Read on how to enrich your life by purpose, i.e. to find depth and, a reason to get out of bed each morning, your own Ikigai.
As a woman in the 21st century, there are several choices one needs to make. Do you regret choices you make? The author definitely follows the no regrets path!
Women following the conventional path, often find themselves at crossroads. And I am no different. There is always the dilemma of living life for myself or for the family.
The decision has to be made and no matter what I choose, I lose out on something. But that’s how life is- a roller coaster ride. I have many choices to make. The path I take may not always be the right one. Yet I don’t regret it.
I made a conscious decision and I own it. And I take pride in the fact that I can take my own decisions. Yes, as petty as it may sound, the freedom to make choices is something that doesn’t come easily in this patriarchal society.
So yes, I respect every choice I make. I have #NoRegrets whatsoever. Every step I took in life, taught me something new. If the outcome was not the desired one, I knew I had to find a way out.
There was no place for guilt.
Fortunately or unfortunately, my career path up until now was always defined by the circumstances I was in. It was about mending my ways for the family: first for the love of my life and then the little one. But no one coerced me into it.
I consciously made those choices for there was a time I did not know how to love myself or how to prioritise myself. In fact, I did not even know who I was, what I wanted in life and what my priorities were.
So with every decision I took, I was more matured, I was growing as an individual and becoming a better decision maker. Not that there was never any remorse or regrets, however, it was always short lived. For, every single step I took in my life, it resulted in a better version of me. Hence, I have #NoRegrets to where I stand today.
In order to marry the love of my life, it took tremendous efforts, persuasions, arguments and time to convince my parents. Their biggest concern being the difference in the socio-economic status.
Nevertheless, I was adamant about marrying him despite bringing a “bad name” to the family. Initially, after the marriage, it was really difficult to adjust in a family where everyone was conditioned in a totally different manner than me.
I was expected to adjust according to them. This meant lowering my standards. Maybe, I could have adjusted a little, for the love of my husband (he is the best thing that happened to me). But I didn’t always give in. I told them what was feasible for me and drew clear lines when things weren’t
And I have no regrets about the differences and arguments that came along the way. What matter the most is, we are still standing strong as a couple and my husband supports and understands me better.
Giving up a career was never easy. But I had to take that calculated risk. I had to decide whether I would be a working mom who would continue to support the family financially and further advance my career. Or if I would stay at home as the full-time care provider.
Initially, both these paths were scary to me. But, I followed my heart and chose to stay home with my daughter. To make this difficult decision, I took time to think long and hard about the benefits and the consequences of my choice.
I saved a decent amount of money before quitting the job so as to not put undue pressure on myself. And here I am, a full time mom, giving my undivided attention to my kid.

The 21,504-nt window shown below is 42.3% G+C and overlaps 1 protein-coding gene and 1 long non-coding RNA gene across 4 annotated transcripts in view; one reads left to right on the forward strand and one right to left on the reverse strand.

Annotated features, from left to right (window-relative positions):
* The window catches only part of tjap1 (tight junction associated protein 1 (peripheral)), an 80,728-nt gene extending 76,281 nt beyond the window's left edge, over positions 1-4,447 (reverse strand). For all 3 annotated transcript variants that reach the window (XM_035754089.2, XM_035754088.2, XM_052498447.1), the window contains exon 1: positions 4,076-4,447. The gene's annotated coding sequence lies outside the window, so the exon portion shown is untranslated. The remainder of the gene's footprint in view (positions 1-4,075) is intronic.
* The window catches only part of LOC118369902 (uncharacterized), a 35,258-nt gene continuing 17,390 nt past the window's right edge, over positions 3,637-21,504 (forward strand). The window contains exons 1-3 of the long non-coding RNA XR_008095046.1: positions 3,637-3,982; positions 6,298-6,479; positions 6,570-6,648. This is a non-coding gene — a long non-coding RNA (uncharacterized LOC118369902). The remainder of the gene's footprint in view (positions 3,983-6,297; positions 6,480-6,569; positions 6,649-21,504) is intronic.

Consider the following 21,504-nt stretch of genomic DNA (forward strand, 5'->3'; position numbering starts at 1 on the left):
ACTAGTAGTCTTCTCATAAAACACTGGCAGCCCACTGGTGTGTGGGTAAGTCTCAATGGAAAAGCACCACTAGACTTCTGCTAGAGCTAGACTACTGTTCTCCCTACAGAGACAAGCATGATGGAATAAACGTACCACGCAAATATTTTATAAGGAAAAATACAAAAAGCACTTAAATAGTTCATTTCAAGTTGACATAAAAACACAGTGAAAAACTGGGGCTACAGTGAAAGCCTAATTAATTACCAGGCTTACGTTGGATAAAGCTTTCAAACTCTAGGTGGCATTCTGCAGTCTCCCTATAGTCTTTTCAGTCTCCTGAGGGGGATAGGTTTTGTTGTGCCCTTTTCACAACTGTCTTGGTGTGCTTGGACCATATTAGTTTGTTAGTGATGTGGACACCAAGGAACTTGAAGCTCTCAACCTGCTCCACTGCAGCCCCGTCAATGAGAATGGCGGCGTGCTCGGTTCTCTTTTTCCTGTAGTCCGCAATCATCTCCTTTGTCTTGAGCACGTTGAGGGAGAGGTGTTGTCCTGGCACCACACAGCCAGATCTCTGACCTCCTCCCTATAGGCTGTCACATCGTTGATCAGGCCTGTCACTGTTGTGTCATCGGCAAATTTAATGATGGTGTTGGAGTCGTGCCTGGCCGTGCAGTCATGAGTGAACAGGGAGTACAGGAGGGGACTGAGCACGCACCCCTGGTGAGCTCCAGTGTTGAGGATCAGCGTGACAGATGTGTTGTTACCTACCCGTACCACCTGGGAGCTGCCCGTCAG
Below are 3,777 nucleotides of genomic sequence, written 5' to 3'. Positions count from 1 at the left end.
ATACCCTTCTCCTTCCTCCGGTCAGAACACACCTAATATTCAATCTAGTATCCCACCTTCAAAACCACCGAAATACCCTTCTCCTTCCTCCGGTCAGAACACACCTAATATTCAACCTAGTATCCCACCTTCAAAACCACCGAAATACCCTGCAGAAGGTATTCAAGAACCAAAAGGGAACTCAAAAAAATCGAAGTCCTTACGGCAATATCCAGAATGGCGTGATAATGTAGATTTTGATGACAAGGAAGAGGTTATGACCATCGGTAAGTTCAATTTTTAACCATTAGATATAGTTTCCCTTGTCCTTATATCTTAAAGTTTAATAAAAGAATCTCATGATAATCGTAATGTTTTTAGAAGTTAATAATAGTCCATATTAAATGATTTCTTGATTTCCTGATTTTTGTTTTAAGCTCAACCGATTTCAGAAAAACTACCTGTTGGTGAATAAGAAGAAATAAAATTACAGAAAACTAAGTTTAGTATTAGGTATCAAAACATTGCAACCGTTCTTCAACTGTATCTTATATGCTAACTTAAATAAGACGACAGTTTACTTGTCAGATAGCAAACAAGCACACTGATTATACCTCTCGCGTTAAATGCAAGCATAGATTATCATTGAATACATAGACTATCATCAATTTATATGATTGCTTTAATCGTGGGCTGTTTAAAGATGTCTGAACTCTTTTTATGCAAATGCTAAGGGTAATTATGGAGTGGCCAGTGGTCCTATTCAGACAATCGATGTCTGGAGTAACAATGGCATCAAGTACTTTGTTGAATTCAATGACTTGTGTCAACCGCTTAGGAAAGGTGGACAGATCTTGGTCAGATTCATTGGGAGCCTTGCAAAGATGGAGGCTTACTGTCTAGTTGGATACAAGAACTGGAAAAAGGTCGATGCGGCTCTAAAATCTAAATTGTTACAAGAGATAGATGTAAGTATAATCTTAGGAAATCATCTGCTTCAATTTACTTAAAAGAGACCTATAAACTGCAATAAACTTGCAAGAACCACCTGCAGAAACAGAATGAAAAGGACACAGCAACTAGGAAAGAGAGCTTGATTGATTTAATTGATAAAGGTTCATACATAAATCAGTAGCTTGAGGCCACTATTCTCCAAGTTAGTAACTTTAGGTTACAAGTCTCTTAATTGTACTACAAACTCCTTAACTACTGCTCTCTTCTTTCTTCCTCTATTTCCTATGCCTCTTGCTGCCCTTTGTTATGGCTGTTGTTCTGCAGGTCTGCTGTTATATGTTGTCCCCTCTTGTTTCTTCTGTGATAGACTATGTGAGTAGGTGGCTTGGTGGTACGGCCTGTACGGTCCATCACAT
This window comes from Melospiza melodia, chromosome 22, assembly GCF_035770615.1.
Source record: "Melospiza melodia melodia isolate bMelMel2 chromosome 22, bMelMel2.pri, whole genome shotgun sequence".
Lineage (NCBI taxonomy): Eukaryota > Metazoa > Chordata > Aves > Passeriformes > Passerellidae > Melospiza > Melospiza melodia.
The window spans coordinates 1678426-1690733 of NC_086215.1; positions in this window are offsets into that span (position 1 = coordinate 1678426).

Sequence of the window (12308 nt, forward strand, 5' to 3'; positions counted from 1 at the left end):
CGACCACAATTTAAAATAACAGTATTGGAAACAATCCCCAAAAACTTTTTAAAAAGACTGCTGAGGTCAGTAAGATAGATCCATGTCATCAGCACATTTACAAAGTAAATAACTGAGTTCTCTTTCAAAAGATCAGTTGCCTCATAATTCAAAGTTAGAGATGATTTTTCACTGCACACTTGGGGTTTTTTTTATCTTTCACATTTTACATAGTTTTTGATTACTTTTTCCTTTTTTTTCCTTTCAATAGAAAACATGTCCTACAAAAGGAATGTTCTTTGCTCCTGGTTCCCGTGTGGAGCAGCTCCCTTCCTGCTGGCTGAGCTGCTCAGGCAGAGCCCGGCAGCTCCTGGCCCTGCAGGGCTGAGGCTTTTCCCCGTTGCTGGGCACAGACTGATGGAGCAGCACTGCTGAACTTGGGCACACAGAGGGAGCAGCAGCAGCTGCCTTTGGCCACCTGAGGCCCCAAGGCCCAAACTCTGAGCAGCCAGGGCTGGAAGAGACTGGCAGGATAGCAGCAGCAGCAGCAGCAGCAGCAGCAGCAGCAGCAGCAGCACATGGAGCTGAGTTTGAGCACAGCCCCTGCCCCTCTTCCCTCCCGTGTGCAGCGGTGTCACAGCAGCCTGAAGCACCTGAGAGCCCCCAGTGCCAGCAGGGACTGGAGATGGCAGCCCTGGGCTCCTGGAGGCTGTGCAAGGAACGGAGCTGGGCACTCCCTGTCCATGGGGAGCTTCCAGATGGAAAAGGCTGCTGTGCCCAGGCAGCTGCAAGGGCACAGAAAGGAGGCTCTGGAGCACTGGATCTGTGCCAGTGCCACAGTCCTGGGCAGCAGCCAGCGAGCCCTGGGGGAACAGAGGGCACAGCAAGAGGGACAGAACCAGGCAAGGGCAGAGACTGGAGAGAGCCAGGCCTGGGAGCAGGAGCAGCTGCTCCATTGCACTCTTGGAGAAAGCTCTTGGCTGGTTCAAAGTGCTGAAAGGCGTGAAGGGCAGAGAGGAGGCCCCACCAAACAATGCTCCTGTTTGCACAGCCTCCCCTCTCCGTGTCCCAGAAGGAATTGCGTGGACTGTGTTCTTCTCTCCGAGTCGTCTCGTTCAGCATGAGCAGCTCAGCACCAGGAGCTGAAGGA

I am also finding new meaning to my life by exploring newer things and discovering my passion. Well to be honest, yes there are times of desperation, times when I question my choice. But the very next moment I remind myself that the choice I made was the best possible one at that given time.
Wait what? House help? How is that even a part of regrets. Well it is.
I thought the most difficult decision in my life was to whether leave my job or not. Surprisingly, except my parents everyone welcomed that decision. But there was a greater decision to be made which I was not even aware of. The decision to continue keeping the help or not.
In a typical Indian conservative household, ‘‘the lady of the house’ is supposed to cook. I have always cooked as per my convenience and not as a necessity. And I have two house helps- one for cleaning and one for cooking.
The moment I left my job, I was expected to let the kitchen help go by almost everyone- right from the ‘well-wishing’ neighbour to nosy aunties to the help herself!
Because hey, what else would you do at home, if not cook? What I couldn’t comprehend was why I had to fire someone else for my decision to quit my job. Anyway, I still have my wonderful support system in those women and unaffected by what others think or say.
The moment a woman talks about taking some time out for herself, she is frowned upon. She is condemned even more if she is a mother. A mother is expected to be so sacrificial that she puts nothing above her children.
But let me admit, I am no Mother India. I do not fit into the “ideal mother” figure but I don’t care because taking some time off is an integral part of me.
It is the essence of my sanity. And thankfully my husband too, encourages me to take out some time for myself. Well, who wants a crazy, frustrated and exhausted wife by his side? And how much the society wants me to go through a guilt trip every time I keep myself above my kid, I absolutely have no regrets.
Living a life of no regrets myself, I was quite delighted to chance upon a book by Kaveree Bamzai titled “No Regrets : The Guilt Free Woman’s Guide To A Good Life.”
I am thrilled to know the perspective of Kaveree and other highly accomplished women like Naina Lal Kidwai, Sudha Murthy, Sania Mirza, among others about living a guilt free life.
Picture credits: Pexels
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